Don’t say we get it wrong 100% of the time. This year’s US government threat assessment by the entire intelligence community again placed the cyber and counterintelligence threat above that of terrorism.
U.S. Office of Personnel Management (OPM) Director Katherine Archuleta rubs her eyes, as she testifies before a House Committee on Oversight and Government Reform hearing on the data breach of OPM computers, on Capitol Hill in Washington June 16, 2015. Reuters.
More worrisome than the acts themselves is the increasingly political calculus and rationale behind these cyber penetrations—and the failure of deterrence by the US.
The OPM breach is the perfect example. In a warning act of déjà vu, the 2015 intelligence report also noted the vulnerability of OPM’s systems specifically based on a similar attack last year. In explaining the costs of data theft, the threat assessment referenced earlier unauthorized computer intrusions on the networks of the Office of Personnel Management as well as its contractors, both of whom are “involved in processing sensitive [personally identifiable information] related to national security clearances for Federal Government employees.” Unfortunately for those current and former federal workers and military servicemembers whose information was hacked and stolen, the government cannot say it didn’t warn us.
The existence of prior warnings only worsens the irresponsibility shown by those officials leading government and OPM who seemingly dawdled for an entire year. If only the right hand would talk to the left across government.
The 2015 intelligence report also notes that a “Cyber Armageddon” scenario is a low-possibility risk. What is more likely is what is already happening, which is “an ongoing series of low-to-moderate level cyber attacks from a variety of sources over time, which will impose cumulative costs on US economic competitiveness and national security.”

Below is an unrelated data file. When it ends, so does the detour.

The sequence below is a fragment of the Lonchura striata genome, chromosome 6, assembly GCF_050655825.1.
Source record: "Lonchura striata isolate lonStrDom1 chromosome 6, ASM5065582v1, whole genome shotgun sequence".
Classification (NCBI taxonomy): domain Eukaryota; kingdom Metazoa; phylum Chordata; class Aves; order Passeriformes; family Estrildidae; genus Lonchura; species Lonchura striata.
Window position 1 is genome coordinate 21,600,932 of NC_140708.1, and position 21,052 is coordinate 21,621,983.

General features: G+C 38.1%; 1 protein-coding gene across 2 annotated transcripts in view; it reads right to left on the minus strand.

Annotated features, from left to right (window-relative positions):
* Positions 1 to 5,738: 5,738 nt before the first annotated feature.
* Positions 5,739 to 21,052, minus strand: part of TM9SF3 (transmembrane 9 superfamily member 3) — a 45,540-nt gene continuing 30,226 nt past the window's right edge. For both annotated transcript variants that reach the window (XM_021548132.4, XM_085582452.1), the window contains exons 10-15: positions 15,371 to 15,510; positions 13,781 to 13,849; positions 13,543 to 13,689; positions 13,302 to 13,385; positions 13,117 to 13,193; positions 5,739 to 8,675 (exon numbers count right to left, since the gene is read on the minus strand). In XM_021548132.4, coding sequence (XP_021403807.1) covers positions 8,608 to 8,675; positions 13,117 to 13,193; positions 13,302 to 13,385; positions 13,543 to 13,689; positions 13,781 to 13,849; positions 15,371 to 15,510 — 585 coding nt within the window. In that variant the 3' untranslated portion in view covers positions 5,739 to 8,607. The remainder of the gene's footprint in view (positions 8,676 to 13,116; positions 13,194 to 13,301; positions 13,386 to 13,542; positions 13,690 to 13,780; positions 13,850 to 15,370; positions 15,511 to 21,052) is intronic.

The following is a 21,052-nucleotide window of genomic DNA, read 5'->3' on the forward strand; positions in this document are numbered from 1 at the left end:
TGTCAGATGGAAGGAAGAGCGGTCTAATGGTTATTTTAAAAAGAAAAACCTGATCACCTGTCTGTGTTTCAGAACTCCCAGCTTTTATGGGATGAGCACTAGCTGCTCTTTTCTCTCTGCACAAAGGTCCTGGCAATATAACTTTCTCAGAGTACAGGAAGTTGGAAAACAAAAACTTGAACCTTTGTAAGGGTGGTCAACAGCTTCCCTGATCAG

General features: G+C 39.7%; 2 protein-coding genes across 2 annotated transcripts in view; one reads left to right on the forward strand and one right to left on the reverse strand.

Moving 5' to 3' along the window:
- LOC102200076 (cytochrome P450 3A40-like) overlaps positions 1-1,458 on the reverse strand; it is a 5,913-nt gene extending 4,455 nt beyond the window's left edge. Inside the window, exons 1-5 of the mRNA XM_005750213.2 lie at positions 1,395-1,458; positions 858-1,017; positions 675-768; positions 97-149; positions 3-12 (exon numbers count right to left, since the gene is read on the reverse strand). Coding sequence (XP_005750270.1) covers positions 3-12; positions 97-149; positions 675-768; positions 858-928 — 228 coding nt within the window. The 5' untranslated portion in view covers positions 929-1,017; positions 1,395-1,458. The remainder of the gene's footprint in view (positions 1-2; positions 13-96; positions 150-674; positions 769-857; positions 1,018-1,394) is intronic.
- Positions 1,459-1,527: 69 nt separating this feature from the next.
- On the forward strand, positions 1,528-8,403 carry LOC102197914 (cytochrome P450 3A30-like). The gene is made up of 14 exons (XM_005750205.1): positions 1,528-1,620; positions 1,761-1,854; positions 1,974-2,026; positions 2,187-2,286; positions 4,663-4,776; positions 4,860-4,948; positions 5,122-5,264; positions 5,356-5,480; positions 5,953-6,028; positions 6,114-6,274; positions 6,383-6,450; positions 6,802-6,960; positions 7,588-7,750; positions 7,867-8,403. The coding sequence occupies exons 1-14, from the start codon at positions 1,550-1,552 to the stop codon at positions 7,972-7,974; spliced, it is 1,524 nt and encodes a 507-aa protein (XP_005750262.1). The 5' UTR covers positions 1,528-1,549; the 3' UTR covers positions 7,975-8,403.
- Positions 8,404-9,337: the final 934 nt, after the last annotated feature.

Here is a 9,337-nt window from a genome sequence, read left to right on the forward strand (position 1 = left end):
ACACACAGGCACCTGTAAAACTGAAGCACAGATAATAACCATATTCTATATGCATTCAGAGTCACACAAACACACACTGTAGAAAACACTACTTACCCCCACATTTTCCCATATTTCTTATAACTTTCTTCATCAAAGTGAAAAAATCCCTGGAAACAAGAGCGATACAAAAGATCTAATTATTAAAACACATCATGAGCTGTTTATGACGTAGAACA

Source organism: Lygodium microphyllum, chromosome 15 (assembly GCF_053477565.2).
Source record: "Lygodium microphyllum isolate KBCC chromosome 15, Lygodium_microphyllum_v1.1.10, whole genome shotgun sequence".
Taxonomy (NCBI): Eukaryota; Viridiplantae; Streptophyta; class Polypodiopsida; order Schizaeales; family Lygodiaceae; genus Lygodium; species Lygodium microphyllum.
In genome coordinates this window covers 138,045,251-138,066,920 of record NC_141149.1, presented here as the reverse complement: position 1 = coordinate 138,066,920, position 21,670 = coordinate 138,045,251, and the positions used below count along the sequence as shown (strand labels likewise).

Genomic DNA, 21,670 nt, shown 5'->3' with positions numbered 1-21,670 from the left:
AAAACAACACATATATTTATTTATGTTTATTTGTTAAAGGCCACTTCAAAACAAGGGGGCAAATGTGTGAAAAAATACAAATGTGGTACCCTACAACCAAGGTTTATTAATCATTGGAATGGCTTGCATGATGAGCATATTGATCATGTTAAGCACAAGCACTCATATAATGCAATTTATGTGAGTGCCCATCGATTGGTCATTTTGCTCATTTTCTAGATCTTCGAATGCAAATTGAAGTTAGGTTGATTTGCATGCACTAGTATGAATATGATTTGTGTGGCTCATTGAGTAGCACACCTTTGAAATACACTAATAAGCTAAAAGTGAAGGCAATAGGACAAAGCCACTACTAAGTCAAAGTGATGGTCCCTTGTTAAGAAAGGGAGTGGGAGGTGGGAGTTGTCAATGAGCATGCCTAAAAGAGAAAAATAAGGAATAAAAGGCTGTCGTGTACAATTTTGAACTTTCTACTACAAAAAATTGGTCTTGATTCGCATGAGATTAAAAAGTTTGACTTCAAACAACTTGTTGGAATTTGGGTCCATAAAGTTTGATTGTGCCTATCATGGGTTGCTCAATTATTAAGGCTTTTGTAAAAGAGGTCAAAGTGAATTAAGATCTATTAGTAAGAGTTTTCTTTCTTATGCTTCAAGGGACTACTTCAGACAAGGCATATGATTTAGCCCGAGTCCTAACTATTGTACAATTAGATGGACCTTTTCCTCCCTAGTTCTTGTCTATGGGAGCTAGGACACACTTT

America’s intelligence leaders have made clear the biggest threat today is cyber and counterintelligence. Who are the largest perpetrators of these types of attacks? The intelligence report singles out Russia and China as first examples. These nations have “highly sophisticated cyber programs” and are regularly conducting “politically motivated” attacks. What are they up to exactly? Countries such as China are “reconnoitering and developing access to US critical infrastructure systems, which might be quickly exploited for disruption if an adversary’s intent became hostile.” Back in 2013, Verizon released a report detailing Chinese hackers lurking around inside American industrial control systems—the cyber equivalent to casing a robbery target. In 2014 alone, the FBI investigated a likely Russian hacking campaign against American banking backbone JP Morgan, while two cybersecurity firms blamed Iran for a major campaign against US critical infrastructure like major airliners, medical universities, and energy companies. As the year ended, the US government publicly accused North Korea of a devastating cyberattack against Sony.
Yet as early as 2010, cybersecurity firm Mandiant tracked the expansive Chinese probing campaign against US power generation utilities companies. Even far before that, Congressman Randy Forbes (R-VA) was raising red flags back in 2007, when he forced then-Attorney General Alberto Gonzales to admit that the biggest espionage threat faced by American was emanating from Beijing. Such campaigns leave national-state cyber aggressors well-poised to cause true physical damage, like the detonation of an Azerbaijani pipeline in 2008 that Russia is suspected of carrying out.
Currently the US deterrent lacks value, largely owing to our lack of substantive response. Detection and attribution are important, but do not weigh heavily on an adversary’s risk calculation. We have only ourselves to blame for the skewed risk vs. reward structure in the cyber realm. The report sadly affirms that the “motivation to conduct cyber attacks and cyber espionage will probably remain strong because of the relative ease of these operations and the gains they bring to the perpetrators.”
The result is a cyber world where multiple actors “continue to test their adversaries’ technical capabilities, political resolve, and thresholds.” Worse yet, the “muted response” by many victims to these electronic attacks has “created a permissive environment in which low-level attacks can be used as a coercive tool short of war, with relatively low risk of retaliation.”
Regular attacks of a political nature in part designed to test America’s political resolve in forcible actions just short of war are the cyber realities confronting the US today. Though the 2015 intelligence report considers chances of a cyber-9/11-type event as “remote,” a continuously weak US response to aggression will increase the odds to “possible” and maybe even “likely” in the coming years.
Read more at AEI.org